# Regional Ocean Modeling System (ROMS)

In the fall of 1995, Hernan G. Arango (hereafter HGA) started working at the Ocean Modeling Lab (**OML**), Institute of Marine and Coastal Sciences (**IMCS**), Rutgers University. His first assignment from **OML'**s group leader Dale B. Haigvogel (hereafter DBH) was to work on the classic baroclinic, wind-driven, double gyre problem with the now-extinct **S**-**C**oordinate **R**utgers **U**niversity **M**odel (**SCRUM**, Song and Haidvogel, 1994), which was derived from **SPEM** (**S**emi-spectral **P**rimitive **E**quation **M**odel; Haidvogel *et al.*, 1991). The double-gyre application is affectionately known as **Big Bad Basin** (nowadays, BASIN test case) by several **OML** modelers because of its stability issues in long simulations. After a couple of months of struggling with the BASIN problem, HGA decided to rewrite **SCRUM** from scratch and modify its numerical kernel, including time-stepping, advection schemes, and implementing a split-explicit treatment coupling between barotropic (fast) and barotropic (slow) governing equations in collaboration with **OML'**s scientists Robert J. Chant and Katherine S. Hedström. In addition, a complete overhaul of the model metadata, input, and output files with NetCDF format. And voilà, the BASIN application ran successfully for several years. The new model became **SCRUM** version **3.0**, which later evolved to **SCRUM 4.0** and then becomes the **R**egional **O**cean **M**odeling **S**ystem (**ROMS**). The acronym **ROMS** was inspired by the **R**egional **A**tmospheric **M**odeling **S**ystem (**RAMS**). Thus, at the time, there was a regional numerical model for the atmosphere and ocean with similar acronyms.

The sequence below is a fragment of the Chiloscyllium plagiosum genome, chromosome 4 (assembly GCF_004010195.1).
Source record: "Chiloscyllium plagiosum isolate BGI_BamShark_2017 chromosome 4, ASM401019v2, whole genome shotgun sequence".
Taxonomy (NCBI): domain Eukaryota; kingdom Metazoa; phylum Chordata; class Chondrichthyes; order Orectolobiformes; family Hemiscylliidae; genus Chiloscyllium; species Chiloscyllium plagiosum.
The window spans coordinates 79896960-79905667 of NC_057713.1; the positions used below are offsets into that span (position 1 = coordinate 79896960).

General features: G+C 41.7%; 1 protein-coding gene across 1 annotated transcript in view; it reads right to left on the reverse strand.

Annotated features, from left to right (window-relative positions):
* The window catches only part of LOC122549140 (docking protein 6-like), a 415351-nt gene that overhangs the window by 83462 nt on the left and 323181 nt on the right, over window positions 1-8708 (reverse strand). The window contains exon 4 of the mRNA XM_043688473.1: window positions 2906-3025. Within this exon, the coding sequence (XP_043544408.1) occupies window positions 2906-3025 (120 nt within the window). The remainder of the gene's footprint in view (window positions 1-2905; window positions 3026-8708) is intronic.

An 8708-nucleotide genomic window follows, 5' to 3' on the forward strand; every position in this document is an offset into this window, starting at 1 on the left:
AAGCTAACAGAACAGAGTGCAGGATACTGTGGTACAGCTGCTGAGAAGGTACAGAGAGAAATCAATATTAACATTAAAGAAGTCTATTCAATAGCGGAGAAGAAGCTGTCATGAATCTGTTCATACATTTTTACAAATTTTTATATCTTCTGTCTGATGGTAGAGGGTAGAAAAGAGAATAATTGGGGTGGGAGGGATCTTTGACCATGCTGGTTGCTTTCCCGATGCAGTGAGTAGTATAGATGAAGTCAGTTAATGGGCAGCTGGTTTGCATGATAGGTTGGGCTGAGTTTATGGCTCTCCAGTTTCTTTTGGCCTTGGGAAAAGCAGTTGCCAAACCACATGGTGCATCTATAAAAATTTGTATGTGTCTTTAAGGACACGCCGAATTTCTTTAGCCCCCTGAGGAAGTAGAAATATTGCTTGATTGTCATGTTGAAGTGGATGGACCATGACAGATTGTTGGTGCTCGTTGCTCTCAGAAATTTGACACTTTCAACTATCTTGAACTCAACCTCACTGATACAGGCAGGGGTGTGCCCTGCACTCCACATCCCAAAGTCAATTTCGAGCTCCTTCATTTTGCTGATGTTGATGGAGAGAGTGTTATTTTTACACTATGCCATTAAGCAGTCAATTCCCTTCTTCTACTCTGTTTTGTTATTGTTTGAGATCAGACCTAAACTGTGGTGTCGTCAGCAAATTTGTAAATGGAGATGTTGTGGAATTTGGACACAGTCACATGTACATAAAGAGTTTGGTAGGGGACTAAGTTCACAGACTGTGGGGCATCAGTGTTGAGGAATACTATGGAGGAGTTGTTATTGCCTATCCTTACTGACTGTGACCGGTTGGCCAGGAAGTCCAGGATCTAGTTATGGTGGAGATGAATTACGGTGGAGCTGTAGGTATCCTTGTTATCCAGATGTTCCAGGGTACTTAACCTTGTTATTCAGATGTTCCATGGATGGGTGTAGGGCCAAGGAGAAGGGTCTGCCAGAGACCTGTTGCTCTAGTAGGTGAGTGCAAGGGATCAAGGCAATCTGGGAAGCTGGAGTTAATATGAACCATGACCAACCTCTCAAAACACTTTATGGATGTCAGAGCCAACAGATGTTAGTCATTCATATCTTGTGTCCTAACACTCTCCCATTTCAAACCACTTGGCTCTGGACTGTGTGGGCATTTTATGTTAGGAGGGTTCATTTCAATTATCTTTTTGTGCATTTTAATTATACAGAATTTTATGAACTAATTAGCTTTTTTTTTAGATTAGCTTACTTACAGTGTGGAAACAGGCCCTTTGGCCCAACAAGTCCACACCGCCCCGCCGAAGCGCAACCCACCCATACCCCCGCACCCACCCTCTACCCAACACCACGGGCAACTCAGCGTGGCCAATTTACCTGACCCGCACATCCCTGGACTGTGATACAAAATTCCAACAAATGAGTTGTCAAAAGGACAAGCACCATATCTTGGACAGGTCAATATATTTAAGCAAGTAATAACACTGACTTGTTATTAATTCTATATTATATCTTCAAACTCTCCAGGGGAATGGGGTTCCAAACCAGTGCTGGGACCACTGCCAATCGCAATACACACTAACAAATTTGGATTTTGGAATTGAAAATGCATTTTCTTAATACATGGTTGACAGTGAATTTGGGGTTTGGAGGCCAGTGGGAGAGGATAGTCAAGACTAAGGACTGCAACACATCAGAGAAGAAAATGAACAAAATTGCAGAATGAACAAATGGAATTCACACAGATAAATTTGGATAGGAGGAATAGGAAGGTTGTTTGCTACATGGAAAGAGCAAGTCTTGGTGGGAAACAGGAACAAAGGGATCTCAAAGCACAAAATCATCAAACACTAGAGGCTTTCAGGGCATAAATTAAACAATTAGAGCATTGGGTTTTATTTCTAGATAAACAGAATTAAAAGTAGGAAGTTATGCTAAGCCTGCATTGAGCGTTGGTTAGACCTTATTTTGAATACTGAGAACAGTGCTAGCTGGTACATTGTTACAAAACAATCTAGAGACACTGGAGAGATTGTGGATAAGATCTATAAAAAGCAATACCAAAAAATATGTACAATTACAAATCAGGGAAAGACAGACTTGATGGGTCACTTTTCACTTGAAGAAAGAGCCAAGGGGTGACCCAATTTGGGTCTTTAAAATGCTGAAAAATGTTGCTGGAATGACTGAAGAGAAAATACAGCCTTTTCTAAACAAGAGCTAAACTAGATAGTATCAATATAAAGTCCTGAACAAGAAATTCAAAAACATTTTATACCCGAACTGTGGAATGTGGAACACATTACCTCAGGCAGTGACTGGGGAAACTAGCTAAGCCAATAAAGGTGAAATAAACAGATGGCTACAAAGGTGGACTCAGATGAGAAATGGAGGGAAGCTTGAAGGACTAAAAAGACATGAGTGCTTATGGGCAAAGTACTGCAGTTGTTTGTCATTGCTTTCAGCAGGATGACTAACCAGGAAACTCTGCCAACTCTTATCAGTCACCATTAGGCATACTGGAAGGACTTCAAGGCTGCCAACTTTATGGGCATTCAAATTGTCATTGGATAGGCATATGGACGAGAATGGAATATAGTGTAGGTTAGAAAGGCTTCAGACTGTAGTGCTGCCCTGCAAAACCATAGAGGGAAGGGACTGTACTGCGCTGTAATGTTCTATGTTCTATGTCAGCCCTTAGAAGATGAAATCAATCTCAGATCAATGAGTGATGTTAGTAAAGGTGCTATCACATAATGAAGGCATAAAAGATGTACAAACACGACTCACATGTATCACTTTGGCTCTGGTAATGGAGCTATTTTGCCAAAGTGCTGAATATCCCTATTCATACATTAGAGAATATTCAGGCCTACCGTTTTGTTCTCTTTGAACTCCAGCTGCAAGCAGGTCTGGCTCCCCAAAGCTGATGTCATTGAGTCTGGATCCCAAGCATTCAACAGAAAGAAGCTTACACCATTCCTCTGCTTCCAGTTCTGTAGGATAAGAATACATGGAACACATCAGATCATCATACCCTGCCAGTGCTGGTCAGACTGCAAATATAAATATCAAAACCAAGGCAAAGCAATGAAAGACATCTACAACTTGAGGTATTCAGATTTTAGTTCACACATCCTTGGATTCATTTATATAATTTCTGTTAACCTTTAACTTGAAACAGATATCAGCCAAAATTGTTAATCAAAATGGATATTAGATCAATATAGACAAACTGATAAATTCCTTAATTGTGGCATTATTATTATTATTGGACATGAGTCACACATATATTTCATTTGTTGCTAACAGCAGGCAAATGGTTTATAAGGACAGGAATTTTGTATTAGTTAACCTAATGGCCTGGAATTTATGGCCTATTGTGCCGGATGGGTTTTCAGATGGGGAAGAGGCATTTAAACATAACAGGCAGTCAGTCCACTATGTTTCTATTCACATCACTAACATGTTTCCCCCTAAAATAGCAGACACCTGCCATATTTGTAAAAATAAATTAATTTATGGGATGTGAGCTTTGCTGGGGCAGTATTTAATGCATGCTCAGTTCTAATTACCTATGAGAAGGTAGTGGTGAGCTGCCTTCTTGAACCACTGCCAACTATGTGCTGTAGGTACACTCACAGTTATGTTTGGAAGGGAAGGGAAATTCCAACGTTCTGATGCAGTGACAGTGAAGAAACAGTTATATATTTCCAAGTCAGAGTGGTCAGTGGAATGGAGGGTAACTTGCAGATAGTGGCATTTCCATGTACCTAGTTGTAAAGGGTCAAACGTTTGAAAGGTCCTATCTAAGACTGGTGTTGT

In 1998, James C. McWilliams (hereafter, JCM) started looking for a regional ocean model for the U.S. West Coast and contacted DBH for possible collaborations. As a result, DBH and HGA traveled to Los Angeles, to meet at University of California, Los Angeles (UCLA) with JCM and Alexander F. Shchepetkin (hereafter AFS) or just Sasha, as the **ROMS** VIPs know him. The expectation that HGA and AFS would get along was very low. However, their mutual respect, skills, and friendship grew. As a result, and to the benefit of the ocean modeling community, **ROMS** was officially born. Their first task was to improve its efficiency by implementing a multi-threaded parallel version of its numerical kernel using the shared-memory paradigm native to the IRIX operating system available on SGI supercomputers of the time. The shared-memory compiling directives evolved later to the portable **OpenMP** standard implementation in **ROMS**. Moreover, AFS began looking at the ensemble code and started counting operations; multiplications replaced unnecessary divisions when appropriate, and **DO**-loops were reorganized and pipelined to reduce memory hits. HGA learned how to count operations and analyzed optimized Fortran code, which was available at the time, to minimize the need for automatic optimization. As a result, the **ROMS** code was very efficient and fast. Nowadays, **ROMS** can be compiled with aggressive Fortran optimization flags. Of course, users need to be aware that the bold optimization flags in some compilers could compromise the numerical **IEEE** floating-point precision, and new flags are required to retain it, which may slow down the computations.